King Digital Entertainment (NYSE: KING ) shares have soared in the last couple weeks behind bullish upgrades and the realization that it might not be a one-trick pony like Zynga (NASDAQ: ZNGA ) . While investors are warming up to King, the question remains whether it can become the next Activision Blizzard (NASDAQ: ATVI )
The next Zynga?
King Digital is the developer of the billion-dollar title Candy Crush Saga. In 2013, King reported revenue of nearly $2 billion, with net profit of $567 million. Its nearly 11-fold revenue increase from the previous year was unlike the type of growth investors typically see in a billion-dollar business.
However, prior to its IPO, King's F-1 filing produced a dark cloud over its seemingly remarkable growth. For one, Candy Crush accounted for 80% of the company's total bookings. In the quarter prior to its IPO, King saw total bookings and monthly unique players fall 3% and 7%, respectively, quarter over quarter.
As a result, investors labeled King the next Zynga, a company that traded with a valuation north of $11 billion in 2012 following the success of FarmVille, but is now down to $3 billion. That fall came from rapidly declining revenue and users for FarmVille.
Quickly diversifying for longevity
With that said, research firms like Piper Jaffray are not as concerned with Candy Crush in King's upcoming quarter, but rather the performance of other titles. King Digital's first-quarter report, issued earlier this year, proved that the company is not a one-game business.
In that quarter just 67% of its $641million in total gross bookings, $607 million in revenue, came from Candy Crush. The company had two other games in the top 10 by gross on both iOS and Android. King Digital still relies on Candy Crush for the bulk of its fundamental performance, but that dependence has lessened from 80%, to 78%, and now 67% of total bookings over the last three quarters.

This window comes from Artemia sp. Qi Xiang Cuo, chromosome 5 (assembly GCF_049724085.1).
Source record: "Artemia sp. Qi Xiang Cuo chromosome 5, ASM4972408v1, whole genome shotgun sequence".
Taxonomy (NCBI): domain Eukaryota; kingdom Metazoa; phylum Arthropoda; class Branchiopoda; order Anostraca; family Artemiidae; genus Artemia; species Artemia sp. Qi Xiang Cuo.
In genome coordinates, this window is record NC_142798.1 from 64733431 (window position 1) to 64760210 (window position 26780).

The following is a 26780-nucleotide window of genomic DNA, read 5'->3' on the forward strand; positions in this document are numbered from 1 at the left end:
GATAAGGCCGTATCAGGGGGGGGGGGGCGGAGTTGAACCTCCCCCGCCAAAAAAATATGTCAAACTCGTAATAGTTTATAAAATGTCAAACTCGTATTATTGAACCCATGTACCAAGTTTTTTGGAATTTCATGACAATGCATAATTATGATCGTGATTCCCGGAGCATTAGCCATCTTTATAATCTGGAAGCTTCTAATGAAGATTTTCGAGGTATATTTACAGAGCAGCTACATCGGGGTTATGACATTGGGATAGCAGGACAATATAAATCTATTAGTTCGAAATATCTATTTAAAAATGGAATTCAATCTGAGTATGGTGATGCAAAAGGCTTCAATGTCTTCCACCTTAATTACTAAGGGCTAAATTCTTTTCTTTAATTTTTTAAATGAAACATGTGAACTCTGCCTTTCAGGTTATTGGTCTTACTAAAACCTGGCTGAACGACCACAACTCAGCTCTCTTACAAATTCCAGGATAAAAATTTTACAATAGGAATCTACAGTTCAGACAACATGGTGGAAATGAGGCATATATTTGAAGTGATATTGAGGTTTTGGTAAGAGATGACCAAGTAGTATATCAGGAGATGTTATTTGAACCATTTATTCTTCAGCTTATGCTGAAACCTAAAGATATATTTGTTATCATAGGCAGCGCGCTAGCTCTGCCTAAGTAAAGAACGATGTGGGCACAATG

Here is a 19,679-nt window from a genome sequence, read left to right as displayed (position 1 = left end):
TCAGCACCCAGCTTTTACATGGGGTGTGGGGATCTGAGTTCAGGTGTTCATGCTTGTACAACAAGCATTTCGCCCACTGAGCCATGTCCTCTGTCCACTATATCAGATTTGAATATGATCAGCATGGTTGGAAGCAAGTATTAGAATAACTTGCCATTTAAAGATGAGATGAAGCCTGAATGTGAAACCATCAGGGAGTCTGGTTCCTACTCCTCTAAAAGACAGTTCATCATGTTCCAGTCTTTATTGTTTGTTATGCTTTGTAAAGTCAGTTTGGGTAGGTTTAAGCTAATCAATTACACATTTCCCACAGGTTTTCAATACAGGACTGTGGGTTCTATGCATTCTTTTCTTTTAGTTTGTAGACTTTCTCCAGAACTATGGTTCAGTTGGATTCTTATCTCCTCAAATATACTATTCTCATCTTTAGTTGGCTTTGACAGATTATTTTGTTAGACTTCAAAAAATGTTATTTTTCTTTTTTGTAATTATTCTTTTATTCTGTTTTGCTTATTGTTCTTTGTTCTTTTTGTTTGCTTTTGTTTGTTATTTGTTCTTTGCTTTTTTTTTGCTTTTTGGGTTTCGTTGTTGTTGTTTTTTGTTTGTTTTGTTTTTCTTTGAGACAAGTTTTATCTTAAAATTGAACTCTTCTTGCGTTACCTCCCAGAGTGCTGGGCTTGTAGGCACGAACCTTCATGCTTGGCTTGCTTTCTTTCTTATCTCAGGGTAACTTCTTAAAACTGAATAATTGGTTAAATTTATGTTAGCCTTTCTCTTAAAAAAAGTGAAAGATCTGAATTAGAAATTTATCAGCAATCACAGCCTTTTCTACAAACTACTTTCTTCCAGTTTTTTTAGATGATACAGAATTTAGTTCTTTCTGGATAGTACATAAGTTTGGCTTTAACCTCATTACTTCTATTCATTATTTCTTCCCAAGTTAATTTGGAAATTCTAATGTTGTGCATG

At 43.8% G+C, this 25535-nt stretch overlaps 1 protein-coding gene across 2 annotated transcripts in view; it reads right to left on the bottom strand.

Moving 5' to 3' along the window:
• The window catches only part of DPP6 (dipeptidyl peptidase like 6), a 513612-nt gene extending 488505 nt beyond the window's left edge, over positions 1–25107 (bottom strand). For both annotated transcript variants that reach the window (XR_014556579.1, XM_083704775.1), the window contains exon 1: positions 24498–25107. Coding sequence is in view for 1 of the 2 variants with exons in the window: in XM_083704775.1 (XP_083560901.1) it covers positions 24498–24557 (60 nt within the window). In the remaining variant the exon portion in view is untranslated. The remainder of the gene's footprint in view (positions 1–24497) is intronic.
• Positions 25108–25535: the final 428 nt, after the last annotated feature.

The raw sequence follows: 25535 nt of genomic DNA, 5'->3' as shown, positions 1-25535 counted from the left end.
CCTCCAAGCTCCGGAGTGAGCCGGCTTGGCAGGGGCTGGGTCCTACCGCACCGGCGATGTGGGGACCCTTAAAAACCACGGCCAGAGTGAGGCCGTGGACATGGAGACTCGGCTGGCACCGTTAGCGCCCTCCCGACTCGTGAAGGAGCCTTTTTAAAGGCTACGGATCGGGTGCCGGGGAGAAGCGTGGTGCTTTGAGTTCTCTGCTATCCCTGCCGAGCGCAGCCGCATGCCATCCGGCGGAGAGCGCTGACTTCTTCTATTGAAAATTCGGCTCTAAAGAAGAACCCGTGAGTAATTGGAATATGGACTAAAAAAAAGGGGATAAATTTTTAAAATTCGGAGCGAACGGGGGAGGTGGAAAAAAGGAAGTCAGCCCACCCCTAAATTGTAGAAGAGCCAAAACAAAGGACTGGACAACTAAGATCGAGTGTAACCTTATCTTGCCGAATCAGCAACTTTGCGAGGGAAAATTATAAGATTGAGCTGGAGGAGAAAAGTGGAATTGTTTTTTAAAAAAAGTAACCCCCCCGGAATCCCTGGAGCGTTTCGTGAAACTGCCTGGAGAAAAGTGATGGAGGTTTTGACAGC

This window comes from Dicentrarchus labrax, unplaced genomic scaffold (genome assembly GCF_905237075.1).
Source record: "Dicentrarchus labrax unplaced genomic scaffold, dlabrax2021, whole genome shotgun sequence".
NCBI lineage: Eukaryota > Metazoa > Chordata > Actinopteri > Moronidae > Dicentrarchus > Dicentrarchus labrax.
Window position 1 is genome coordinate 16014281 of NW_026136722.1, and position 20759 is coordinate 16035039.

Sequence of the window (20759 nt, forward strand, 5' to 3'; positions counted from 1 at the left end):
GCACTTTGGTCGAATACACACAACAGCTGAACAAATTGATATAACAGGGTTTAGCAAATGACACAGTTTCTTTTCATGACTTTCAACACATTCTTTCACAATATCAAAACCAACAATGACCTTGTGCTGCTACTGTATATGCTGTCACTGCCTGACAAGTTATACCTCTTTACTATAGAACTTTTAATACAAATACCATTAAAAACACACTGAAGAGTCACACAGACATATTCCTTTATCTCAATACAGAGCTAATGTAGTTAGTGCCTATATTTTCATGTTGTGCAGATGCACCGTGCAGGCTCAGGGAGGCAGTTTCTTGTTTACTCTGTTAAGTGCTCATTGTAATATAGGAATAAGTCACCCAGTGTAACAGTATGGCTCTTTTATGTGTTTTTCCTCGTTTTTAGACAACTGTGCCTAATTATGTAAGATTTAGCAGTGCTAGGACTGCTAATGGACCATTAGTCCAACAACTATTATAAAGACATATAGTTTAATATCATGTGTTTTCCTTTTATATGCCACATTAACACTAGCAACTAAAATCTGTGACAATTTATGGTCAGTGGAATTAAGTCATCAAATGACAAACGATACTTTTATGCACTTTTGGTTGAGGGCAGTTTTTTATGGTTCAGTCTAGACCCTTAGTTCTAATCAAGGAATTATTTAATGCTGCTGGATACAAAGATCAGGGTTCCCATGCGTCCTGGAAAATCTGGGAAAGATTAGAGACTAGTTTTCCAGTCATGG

Looks like Activision
King Digital remains a company with near-unprecedented growth whose main title is still performing well while other games provide diversity. It's trading at just 10 times earnings, which significantly lags Activision Blizzard's 25.5 times multiple.
Activision is approximately twice the size of King on a revenue basis, and is widely considered to be diversified and without the risks that are attached to King. However, even Activision's fundamental performance is driven by certain blockbuster titles, including the Call of Duty and Skylanders franchises. Moreover, Activision's 100% stock gain since 2013 has been tied to the outlook and high expectations for a third-billion dollar game, Destiny. Overall, this is not so different from King's operational status, making much of the criticism of that company look foolish.
Foolish final thoughts
King Digital is quickly answering questions about its reliance on just one game, and while Candy Crush accounts for the majority of its revenue, the continued drop in that share level to 67% should calm some fears of King becoming the next Zynga. King's operations may revolve around mobile, but in many ways it looks more like Activision than Zynga, having shown the ability to produce several popular games at a time, including titles that can be turned into franchises. King Digital might yet become an Activision Blizzard-like company.
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